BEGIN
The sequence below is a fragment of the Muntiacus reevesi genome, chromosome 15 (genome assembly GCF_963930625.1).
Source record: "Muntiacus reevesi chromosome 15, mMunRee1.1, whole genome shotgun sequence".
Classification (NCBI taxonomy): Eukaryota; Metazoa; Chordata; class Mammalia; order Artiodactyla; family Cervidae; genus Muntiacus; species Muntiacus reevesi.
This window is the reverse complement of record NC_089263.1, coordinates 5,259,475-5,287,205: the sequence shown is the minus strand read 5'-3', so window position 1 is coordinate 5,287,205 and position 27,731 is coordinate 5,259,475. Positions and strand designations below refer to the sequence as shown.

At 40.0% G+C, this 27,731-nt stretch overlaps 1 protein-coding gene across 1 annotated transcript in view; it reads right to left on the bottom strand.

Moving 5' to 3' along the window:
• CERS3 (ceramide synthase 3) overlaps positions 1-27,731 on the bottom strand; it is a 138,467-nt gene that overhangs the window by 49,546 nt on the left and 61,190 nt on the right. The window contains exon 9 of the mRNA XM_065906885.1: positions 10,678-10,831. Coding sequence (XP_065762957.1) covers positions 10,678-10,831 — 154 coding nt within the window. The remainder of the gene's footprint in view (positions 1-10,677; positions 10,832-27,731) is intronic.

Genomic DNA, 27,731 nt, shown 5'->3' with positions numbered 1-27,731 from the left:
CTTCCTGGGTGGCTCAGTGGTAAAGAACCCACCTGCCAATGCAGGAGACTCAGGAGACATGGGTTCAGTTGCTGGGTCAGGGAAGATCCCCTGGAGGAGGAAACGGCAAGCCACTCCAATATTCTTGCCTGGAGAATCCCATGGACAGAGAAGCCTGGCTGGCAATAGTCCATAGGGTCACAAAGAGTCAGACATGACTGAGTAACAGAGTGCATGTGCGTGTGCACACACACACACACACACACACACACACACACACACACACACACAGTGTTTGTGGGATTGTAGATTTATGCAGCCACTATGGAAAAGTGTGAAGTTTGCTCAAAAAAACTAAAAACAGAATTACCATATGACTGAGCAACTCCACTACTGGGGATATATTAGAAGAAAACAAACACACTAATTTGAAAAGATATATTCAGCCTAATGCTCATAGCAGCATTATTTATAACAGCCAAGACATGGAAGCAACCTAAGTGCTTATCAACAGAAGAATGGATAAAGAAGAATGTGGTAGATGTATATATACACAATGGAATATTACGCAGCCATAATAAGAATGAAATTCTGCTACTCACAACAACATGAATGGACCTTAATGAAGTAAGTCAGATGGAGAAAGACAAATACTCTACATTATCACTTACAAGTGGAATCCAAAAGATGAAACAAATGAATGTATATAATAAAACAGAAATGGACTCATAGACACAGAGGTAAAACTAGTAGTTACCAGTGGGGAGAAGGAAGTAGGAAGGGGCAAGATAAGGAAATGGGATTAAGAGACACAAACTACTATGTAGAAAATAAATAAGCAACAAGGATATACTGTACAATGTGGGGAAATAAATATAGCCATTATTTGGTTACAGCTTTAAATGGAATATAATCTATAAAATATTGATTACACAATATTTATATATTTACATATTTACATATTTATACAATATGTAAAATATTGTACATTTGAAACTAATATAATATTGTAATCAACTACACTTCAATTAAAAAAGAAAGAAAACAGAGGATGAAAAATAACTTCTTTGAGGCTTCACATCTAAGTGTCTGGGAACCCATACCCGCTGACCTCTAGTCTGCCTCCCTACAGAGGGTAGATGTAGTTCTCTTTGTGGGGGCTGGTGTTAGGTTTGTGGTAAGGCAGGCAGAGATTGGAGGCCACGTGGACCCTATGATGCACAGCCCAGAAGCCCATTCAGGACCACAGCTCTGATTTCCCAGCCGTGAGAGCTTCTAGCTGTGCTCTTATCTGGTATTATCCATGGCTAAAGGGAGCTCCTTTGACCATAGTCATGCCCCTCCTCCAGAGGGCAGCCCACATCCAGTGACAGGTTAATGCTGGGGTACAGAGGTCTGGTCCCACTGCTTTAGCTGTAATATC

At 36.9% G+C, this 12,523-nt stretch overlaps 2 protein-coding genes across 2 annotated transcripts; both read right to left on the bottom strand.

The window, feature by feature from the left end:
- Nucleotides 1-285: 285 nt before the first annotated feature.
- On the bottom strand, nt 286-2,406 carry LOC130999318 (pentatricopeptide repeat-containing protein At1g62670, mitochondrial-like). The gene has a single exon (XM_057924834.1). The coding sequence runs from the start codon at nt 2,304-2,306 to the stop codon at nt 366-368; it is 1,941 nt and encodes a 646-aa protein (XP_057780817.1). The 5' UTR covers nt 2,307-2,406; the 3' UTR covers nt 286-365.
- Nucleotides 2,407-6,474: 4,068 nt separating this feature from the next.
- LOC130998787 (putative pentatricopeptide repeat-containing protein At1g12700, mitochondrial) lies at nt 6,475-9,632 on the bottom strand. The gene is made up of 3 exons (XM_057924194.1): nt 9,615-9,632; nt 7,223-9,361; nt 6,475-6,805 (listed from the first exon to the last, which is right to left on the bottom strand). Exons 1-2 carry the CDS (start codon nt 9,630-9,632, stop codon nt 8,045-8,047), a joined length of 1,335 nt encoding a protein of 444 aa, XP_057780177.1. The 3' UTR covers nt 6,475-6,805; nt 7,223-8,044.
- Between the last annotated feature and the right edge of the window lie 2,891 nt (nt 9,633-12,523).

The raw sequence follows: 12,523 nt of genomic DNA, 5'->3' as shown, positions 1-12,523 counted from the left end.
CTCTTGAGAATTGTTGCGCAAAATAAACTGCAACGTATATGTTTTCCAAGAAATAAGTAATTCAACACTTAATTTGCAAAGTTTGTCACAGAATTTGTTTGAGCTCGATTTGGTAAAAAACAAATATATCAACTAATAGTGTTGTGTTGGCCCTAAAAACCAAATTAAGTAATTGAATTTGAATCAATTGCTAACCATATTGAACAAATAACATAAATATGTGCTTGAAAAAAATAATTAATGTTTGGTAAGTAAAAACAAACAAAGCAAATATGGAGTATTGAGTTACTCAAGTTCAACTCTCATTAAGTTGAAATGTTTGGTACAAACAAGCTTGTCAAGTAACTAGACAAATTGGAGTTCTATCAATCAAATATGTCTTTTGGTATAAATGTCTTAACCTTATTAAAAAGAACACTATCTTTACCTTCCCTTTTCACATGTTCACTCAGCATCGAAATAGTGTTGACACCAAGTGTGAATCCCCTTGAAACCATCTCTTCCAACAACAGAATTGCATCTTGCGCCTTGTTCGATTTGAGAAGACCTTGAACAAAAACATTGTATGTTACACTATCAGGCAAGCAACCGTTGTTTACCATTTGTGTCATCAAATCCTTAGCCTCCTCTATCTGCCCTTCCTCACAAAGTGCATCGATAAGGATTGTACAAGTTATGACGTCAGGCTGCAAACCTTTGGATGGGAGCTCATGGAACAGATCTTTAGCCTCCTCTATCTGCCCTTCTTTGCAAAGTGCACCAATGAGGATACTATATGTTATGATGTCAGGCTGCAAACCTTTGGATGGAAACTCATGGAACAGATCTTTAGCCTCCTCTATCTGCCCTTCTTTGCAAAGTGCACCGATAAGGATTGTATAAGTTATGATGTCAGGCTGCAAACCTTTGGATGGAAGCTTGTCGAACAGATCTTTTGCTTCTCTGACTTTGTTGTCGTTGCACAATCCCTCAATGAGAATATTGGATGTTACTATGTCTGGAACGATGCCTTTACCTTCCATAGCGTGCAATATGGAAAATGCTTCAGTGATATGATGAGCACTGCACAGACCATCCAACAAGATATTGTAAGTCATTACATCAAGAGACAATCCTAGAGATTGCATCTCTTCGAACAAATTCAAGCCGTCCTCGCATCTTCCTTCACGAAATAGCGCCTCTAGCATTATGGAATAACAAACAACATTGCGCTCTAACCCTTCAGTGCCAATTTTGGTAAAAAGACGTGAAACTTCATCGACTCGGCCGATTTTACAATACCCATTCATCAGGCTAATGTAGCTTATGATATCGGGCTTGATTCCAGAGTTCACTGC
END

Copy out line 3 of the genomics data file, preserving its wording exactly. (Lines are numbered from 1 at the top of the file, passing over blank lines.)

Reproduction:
Classification (NCBI taxonomy): Eukaryota; Metazoa; Chordata; class Mammalia; order Artiodactyla; family Cervidae; genus Muntiacus; species Muntiacus reevesi.